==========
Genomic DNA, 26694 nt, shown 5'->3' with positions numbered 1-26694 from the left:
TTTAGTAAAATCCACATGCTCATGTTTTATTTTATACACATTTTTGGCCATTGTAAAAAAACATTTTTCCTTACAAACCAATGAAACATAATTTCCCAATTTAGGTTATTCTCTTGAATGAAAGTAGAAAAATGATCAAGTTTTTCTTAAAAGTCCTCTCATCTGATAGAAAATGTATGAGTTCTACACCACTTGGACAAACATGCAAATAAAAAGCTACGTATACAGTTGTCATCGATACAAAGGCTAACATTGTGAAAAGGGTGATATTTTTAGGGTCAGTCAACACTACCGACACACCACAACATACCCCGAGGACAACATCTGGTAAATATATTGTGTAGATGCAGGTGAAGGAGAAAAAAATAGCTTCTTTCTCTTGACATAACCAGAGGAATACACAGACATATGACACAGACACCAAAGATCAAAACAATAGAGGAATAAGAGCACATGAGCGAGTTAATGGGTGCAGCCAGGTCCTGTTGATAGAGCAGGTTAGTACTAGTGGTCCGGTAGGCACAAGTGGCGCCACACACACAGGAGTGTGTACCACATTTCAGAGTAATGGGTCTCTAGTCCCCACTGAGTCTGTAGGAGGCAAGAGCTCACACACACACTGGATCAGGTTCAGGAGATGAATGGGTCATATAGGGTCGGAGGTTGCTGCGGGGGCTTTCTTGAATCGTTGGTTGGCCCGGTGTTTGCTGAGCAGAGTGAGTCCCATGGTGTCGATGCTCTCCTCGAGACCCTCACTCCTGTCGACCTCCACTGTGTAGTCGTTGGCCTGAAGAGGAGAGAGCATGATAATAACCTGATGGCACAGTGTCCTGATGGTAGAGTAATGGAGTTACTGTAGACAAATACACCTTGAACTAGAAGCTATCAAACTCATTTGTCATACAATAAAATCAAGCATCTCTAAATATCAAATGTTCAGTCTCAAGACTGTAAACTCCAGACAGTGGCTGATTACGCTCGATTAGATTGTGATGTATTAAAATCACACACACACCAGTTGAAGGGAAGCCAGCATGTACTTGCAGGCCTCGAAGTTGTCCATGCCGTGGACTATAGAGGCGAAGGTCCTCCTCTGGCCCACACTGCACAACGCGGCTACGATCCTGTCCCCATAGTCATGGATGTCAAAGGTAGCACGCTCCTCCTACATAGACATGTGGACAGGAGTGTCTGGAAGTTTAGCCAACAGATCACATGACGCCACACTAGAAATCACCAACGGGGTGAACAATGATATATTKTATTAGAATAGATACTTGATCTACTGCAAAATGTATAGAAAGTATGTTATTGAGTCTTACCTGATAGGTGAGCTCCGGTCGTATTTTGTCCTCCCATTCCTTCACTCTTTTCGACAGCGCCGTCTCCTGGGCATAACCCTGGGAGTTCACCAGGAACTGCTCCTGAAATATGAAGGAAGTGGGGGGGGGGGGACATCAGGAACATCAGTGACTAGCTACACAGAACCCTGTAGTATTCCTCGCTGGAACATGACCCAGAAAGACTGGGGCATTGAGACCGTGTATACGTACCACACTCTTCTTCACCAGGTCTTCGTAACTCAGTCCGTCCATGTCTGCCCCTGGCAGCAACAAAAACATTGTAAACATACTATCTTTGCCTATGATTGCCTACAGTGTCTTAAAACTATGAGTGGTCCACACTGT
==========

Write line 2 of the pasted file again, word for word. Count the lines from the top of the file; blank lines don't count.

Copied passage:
TTTAGTAAAATCCACATGCTCATGTTTTATTTTATACACATTTTTGGCCATTGTAAAAAAACATTTTTCCTTACAAACCAATGAAACATAATTTCCCAATTTAGGTTATTCTCTTGAATGAAAGTAGAAAAATGATCAAGTTTTTCTTAAAAGTCCTCTCATCTGATAGAAAATGTATGAGTTCTACACCACTTGGACAAACATGCAAATAAAAAGCTACGTATACAGTTGTCATCGATACAAAGGCTAACATTGTGAAAAGGGTGATATTTTTAGGGTCAGTCAACACTACCGACACACCACAACATACCCCGAGGACAACATCTGGTAAATATATTGTGTAGATGCAGGTGAAGGAGAAAAAAATAGCTTCTTTCTCTTGACATAACCAGAGGAATACACAGACATATGACACAGACACCAAAGATCAAAACAATAGAGGAATAAGAGCACATGAGCGAGTTAATGGGTGCAGCCAGGTCCTGTTGATAGAGCAGGTTAGTACTAGTGGTCCGGTAGGCACAAGTGGCGCCACACACACAGGAGTGTGTACCACATTTCAGAGTAATGGGTCTCTAGTCCCCACTGAGTCTGTAGGAGGCAAGAGCTCACACACACACTGGATCAGGTTCAGGAGATGAATGGGTCATATAGGGTCGGAGGTTGCTGCGGGGGCTTTCTTGAATCGTTGGTTGGCCCGGTGTTTGCTGAGCAGAGTGAGTCCCATGGTGTCGATGCTCTCCTCGAGACCCTCACTCCTGTCGACCTCCACTGTGTAGTCGTTGGCCTGAAGAGGAGAGAGCATGATAATAACCTGATGGCACAGTGTCCTGATGGTAGAGTAATGGAGTTACTGTAGACAAATACACCTTGAACTAGAAGCTATCAAACTCATTTGTCATACAATAAAATCAAGCATCTCTAAATATCAAATGTTCAGTCTCAAGACTGTAAACTCCAGACAGTGGCTGATTACGCTCGATTAGATTGTGATGTATTAAAATCACACACACACCAGTTGAAGGGAAGCCAGCATGTACTTGCAGGCCTCGAAGTTGTCCATGCCGTGGACTATAGAGGCGAAGGTCCTCCTCTGGCCCACACTGCACAACGCGGCTACGATCCTGTCCCCATAGTCATGGATGTCAAAGGTAGCACGCTCCTCCTACATAGACATGTGGACAGGAGTGTCTGGAAGTTTAGCCAACAGATCACATGACGCCACACTAGAAATCACCAACGGGGTGAACAATGATATATTKTATTAGAATAGATACTTGATCTACTGCAAAATGTATAGAAAGTATGTTATTGAGTCTTACCTGATAGGTGAGCTCCGGTCGTATTTTGTCCTCCCATTCCTTCACTCTTTTCGACAGCGCCGTCTCCTGGGCATAACCCTGGGAGTTCACCAGGAACTGCTCCTGAAATATGAAGGAAGTGGGGGGGGGGGGACATCAGGAACATCAGTGACTAGCTACACAGAACCCTGTAGTATTCCTCGCTGGAACATGACCCAGAAAGACTGGGGCATTGAGACCGTGTATACGTACCACACTCTTCTTCACCAGGTCTTCGTAACTCAGTCCGTCCATGTCTGCCCCTGGCAGCAACAAAAACATTGTAAACATACTATCTTTGCCTATGATTGCCTACAGTGTCTTAAAACTATGAGTGGTCCACACTGT